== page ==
In the early eighties, I left San Francisco and headed off for a six-month adventure in Dublin, Ireland. I went to live with my sister Jody and experience life in another country.
I arrived on a typical Dublin day; cold, wet, and dreary. I was ecstatic when I set eyes on Jody in the airport. She had come with her friend “Jacko” to pick me up. I was missing her immensely, since she left San Francisco to follow a flame to Dublin. My parents seized the opportunity to send their tween-angst-filled daughter off to Ireland – a much needed break for them and an exciting opportunity for me to visit my big sister, 13 years my senior.
Right away, Jody enrolled me in St. Catherine’s, a Catholic Montessori in Dublin. There, I learned to sing Catholic hymns beautifully (a huge departure from all of the songs I had learned in Jewish summer camp), prepare shepherds pie, and learn basic Gaelic, which I’m sad to say, has come in handy not at all! Not only was I the school’s only Jewish student, but I was the lone American. Classmates were fascinated by me, tempted to poke sticks at me, and unsure of what to make of this curly-haired, left-wing-raised, wacky kid from San Francisco.
After school, I occasionally took disco classes in downtown Dublin, or played around in the open field outside our house with a neighbor friend.
In need of extra-curricular activities, I quickly learned the ‘lay of the land’ in Jody’s kitchen, which she shared with her boyfriend and another couple who rented the house with them. In their kitchen, was a giant sack of potatoes slumped against the wall next to the oven. Cooking – already my most beloved hobby – was something I very quickly took solace in. Taking advantage of this wealth of potatoes in our kitchen was a welcomed challenge. On a regular basis, I would return from school and make either French fries (“chips”) or potato latkes.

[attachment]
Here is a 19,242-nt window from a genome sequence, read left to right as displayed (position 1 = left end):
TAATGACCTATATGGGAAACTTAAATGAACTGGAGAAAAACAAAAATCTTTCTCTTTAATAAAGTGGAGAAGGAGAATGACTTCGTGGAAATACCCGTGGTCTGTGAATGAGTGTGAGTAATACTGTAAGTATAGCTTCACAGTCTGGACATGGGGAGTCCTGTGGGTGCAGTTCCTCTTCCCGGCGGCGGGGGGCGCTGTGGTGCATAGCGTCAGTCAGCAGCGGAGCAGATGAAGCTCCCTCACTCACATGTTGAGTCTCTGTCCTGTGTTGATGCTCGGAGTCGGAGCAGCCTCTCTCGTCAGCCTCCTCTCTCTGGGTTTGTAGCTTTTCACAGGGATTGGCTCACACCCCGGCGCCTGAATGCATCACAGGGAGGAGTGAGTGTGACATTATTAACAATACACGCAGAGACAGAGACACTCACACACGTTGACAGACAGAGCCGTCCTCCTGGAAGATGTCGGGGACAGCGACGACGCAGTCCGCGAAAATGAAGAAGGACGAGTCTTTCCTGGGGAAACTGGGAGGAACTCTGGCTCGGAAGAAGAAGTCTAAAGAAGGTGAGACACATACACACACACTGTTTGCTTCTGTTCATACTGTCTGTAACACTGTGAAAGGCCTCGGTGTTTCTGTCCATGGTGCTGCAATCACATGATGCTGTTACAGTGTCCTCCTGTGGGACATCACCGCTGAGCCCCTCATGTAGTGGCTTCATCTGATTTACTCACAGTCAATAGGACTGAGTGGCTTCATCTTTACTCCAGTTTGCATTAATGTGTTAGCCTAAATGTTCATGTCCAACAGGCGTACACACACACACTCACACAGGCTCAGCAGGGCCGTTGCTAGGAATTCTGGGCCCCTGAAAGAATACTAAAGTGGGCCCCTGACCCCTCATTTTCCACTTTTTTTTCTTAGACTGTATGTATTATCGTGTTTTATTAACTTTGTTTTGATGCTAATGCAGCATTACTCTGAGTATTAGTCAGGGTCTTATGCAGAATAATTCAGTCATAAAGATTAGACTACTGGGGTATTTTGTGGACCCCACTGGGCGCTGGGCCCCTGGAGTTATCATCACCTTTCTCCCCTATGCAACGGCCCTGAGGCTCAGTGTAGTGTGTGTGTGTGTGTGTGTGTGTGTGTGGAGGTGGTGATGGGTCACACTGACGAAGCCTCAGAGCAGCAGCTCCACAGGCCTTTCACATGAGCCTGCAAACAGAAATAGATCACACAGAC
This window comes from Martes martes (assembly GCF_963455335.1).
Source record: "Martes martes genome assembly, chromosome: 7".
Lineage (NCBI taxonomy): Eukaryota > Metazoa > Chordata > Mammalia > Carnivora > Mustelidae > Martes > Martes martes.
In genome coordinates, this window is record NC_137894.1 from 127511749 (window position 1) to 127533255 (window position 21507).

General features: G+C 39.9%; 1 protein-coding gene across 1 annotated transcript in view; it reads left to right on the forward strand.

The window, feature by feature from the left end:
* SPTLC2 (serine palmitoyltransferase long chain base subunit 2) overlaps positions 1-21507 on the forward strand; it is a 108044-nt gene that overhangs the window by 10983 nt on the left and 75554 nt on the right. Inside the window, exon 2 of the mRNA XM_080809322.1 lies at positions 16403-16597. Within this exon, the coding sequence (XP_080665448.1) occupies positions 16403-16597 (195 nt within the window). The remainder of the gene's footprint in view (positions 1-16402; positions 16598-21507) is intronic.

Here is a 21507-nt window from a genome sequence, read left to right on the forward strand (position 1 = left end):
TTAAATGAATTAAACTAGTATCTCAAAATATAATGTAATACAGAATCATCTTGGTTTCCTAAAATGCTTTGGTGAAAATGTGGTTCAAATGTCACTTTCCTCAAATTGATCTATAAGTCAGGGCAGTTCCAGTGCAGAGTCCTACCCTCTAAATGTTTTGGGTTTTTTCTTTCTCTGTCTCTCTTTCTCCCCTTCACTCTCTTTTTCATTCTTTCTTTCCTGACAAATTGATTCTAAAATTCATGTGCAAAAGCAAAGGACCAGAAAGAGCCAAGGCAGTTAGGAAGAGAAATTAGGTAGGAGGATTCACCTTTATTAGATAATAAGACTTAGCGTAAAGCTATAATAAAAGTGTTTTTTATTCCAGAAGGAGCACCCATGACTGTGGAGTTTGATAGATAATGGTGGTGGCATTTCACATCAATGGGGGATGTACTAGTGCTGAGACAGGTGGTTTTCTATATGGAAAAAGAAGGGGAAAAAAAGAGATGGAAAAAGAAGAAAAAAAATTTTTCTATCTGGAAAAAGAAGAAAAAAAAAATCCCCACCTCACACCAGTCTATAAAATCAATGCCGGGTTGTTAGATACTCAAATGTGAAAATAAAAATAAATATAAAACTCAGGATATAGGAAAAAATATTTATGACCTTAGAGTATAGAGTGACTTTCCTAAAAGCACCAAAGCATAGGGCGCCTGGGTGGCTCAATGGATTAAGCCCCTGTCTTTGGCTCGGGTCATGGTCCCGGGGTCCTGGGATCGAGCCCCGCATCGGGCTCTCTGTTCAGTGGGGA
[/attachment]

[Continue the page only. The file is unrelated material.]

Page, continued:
Jody’s Jewish friends very quickly caught onto the afternoon latke making tradition and would occasionally show up unannounced, lining up on the front stoop with plate and fork in hand. Okay, I think it was just one friend, but I was clearly very popular with her.
My mom came to pick me up from Dublin at the end of the school year. We met up with my father in London, and then traveled to Denmark to visit family. As much as I was thrilled to spend a large chunk of time with my sister, I was understandably eager to travel back home with my folks and return to the familiar.
Back in San Francisco, I proudly showed off my Irish brogue (lasting all but two weeks), shepherds pie expertise, disco moves, and a new-wave music catalog, which hadn’t yet made its way to the States. I was thinking I was pretty cool.
Last night, St. Patrick’s Day Eve, I made shepherds pie with Caleb and Sadie. This dish allowed me to tell tales of my time in Ireland, while hanging out with my kiddos at the end of a long week.
After we polished off our hearty Irish comfort-food, we ended the meal with ice cream sundaes made with Strauss Family Farms Vanilla Bean Ice Cream, toasted almonds, and warm fleur de sel caramel sauce. Caleb played us an after dinner tune on his guitar and I reflected a bit on the past 30 years. Interesting thing, this life continuum. I love what I have learned and have taken with me along the way, and the opportunities I now have to share these parts of my personal tapestry with my children.
Happy St. Patrick’s Day.
Click for shepherds pie recipe (Addition: add shredded cheddar before placing in oven.)